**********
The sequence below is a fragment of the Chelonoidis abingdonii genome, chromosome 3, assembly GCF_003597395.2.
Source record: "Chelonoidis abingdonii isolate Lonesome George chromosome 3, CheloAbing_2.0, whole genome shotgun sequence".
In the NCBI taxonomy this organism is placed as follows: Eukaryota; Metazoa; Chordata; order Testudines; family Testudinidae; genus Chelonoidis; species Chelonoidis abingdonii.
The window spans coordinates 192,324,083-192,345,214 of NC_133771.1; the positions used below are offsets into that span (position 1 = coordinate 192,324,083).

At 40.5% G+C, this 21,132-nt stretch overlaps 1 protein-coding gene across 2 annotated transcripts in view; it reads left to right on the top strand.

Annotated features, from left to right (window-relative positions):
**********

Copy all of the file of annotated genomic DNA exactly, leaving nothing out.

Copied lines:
The sequence below is a fragment of the Chelonoidis abingdonii genome, chromosome 3, assembly GCF_003597395.2.
Source record: "Chelonoidis abingdonii isolate Lonesome George chromosome 3, CheloAbing_2.0, whole genome shotgun sequence".
In the NCBI taxonomy this organism is placed as follows: Eukaryota; Metazoa; Chordata; order Testudines; family Testudinidae; genus Chelonoidis; species Chelonoidis abingdonii.
The window spans coordinates 192,324,083-192,345,214 of NC_133771.1; the positions used below are offsets into that span (position 1 = coordinate 192,324,083).

At 40.5% G+C, this 21,132-nt stretch overlaps 1 protein-coding gene across 2 annotated transcripts in view; it reads left to right on the top strand.

Annotated features, from left to right (window-relative positions):